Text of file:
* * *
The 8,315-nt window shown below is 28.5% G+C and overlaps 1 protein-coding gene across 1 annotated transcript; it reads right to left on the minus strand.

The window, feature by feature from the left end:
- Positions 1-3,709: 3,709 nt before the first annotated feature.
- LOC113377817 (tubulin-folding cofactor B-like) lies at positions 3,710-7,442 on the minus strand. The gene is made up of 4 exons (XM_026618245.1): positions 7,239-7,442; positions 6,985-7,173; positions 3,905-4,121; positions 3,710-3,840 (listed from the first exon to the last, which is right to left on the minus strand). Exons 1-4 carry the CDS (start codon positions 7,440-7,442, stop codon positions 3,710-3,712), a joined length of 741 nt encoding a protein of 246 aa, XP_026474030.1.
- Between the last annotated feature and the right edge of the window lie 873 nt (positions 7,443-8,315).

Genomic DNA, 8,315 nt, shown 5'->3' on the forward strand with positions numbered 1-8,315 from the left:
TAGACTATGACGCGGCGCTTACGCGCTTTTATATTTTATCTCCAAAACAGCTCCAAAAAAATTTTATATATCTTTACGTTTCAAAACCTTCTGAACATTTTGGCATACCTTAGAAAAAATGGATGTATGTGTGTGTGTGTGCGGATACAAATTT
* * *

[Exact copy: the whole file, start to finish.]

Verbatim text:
The 8,315-nt window shown below is 28.5% G+C and overlaps 1 protein-coding gene across 1 annotated transcript; it reads right to left on the minus strand.

The window, feature by feature from the left end:
- Positions 1-3,709: 3,709 nt before the first annotated feature.
- LOC113377817 (tubulin-folding cofactor B-like) lies at positions 3,710-7,442 on the minus strand. The gene is made up of 4 exons (XM_026618245.1): positions 7,239-7,442; positions 6,985-7,173; positions 3,905-4,121; positions 3,710-3,840 (listed from the first exon to the last, which is right to left on the minus strand). Exons 1-4 carry the CDS (start codon positions 7,440-7,442, stop codon positions 3,710-3,712), a joined length of 741 nt encoding a protein of 246 aa, XP_026474030.1.
- Between the last annotated feature and the right edge of the window lie 873 nt (positions 7,443-8,315).

Genomic DNA, 8,315 nt, shown 5'->3' on the forward strand with positions numbered 1-8,315 from the left:
TAGACTATGACGCGGCGCTTACGCGCTTTTATATTTTATCTCCAAAACAGCTCCAAAAAAATTTTATATATCTTTACGTTTCAAAACCTTCTGAACATTTTGGCATACCTTAGAAAAAATGGATGTATGTGTGTGTGTGTGCGGATACAAATTT